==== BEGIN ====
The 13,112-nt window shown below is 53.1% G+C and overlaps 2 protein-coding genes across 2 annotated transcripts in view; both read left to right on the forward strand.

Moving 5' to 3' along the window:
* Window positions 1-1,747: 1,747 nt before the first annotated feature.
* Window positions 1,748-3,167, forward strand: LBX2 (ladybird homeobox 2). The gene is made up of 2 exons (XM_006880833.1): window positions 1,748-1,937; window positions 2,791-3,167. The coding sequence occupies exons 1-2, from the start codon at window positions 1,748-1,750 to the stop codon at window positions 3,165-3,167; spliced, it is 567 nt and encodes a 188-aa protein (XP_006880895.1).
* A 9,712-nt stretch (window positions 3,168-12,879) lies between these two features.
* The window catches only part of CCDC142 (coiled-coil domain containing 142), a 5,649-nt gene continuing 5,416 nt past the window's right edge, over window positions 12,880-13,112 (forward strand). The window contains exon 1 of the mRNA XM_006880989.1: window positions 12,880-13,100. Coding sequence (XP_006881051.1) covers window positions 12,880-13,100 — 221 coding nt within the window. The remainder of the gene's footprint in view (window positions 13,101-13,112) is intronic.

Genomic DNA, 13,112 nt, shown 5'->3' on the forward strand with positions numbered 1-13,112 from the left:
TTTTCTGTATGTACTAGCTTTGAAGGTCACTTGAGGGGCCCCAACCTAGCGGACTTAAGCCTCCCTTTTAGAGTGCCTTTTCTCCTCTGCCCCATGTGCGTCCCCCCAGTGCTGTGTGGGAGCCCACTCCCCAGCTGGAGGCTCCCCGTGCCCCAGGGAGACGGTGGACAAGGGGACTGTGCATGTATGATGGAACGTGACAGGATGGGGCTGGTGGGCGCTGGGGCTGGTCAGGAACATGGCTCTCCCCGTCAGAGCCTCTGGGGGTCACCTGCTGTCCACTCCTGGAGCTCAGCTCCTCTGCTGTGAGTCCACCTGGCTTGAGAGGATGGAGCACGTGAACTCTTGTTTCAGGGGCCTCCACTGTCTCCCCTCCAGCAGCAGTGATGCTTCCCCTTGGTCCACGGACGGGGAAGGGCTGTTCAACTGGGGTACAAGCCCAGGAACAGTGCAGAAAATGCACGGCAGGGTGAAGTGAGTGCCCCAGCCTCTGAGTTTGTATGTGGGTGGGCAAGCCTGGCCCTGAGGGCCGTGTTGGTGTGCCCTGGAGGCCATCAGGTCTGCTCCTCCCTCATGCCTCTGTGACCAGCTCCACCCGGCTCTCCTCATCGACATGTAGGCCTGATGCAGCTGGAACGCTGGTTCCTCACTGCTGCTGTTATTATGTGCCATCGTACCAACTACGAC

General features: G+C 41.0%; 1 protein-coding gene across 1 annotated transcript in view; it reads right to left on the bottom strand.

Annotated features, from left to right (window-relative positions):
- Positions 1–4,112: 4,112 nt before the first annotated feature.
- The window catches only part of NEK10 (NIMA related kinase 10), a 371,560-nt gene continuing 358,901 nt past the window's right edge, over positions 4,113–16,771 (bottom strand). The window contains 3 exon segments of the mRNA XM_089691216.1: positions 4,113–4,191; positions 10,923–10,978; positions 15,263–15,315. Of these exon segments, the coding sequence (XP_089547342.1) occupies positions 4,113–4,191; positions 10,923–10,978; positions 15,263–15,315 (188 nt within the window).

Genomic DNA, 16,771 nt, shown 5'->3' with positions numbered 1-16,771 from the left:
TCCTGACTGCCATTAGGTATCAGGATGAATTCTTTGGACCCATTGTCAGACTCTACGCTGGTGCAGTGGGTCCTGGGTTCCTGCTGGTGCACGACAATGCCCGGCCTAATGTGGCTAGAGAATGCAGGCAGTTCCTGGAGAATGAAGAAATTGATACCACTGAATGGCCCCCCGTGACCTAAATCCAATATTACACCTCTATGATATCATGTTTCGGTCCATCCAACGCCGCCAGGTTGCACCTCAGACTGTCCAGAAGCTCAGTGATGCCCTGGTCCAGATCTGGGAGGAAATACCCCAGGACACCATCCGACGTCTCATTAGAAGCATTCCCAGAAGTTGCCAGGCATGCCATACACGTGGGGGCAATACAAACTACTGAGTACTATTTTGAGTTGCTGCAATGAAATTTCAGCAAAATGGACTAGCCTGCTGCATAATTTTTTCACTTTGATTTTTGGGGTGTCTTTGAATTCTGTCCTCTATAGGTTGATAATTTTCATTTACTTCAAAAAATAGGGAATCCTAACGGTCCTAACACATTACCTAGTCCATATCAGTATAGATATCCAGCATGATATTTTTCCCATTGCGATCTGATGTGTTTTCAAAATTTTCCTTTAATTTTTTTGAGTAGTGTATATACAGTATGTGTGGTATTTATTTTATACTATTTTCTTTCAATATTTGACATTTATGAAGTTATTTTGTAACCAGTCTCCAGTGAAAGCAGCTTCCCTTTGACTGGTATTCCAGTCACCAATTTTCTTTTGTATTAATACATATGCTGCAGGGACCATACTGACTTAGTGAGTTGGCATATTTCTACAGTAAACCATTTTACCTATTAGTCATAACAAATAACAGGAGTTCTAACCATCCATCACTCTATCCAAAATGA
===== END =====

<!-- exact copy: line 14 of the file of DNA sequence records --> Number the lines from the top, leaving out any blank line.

TCCTGACTGCCATTAGGTATCAGGATGAATTCTTTGGACCCATTGTCAGACTCTACGCTGGTGCAGTGGGTCCTGGGTTCCTGCTGGTGCACGACAATGCCCGGCCTAATGTGGCTAGAGAATGCAGGCAGTTCCTGGAGAATGAAGAAATTGATACCACTGAATGGCCCCCCGTGACCTAAATCCAATATTACACCTCTATGATATCATGTTTCGGTCCATCCAACGCCGCCAGGTTGCACCTCAGACTGTCCAGAAGCTCAGTGATGCCCTGGTCCAGATCTGGGAGGAAATACCCCAGGACACCATCCGACGTCTCATTAGAAGCATTCCCAGAAGTTGCCAGGCATGCCATACACGTGGGGGCAATACAAACTACTGAGTACTATTTTGAGTTGCTGCAATGAAATTTCAGCAAAATGGACTAGCCTGCTGCATAATTTTTTCACTTTGATTTTTGGGGTGTCTTTGAATTCTGTCCTCTATAGGTTGATAATTTTCATTTACTTCAAAAAATAGGGAATCCTAACGGTCCTAACACATTACCTAGTCCATATCAGTATAGATATCCAGCATGATATTTTTCCCATTGCGATCTGATGTGTTTTCAAAATTTTCCTTTAATTTTTTTGAGTAGTGTATATACAGTATGTGTGGTATTTATTTTATACTATTTTCTTTCAATATTTGACATTTATGAAGTTATTTTGTAACCAGTCTCCAGTGAAAGCAGCTTCCCTTTGACTGGTATTCCAGTCACCAATTTTCTTTTGTATTAATACATATGCTGCAGGGACCATACTGACTTAGTGAGTTGGCATATTTCTACAGTAAACCATTTTACCTATTAGTCATAACAAATAACAGGAGTTCTAACCATCCATCACTCTATCCAAAATGA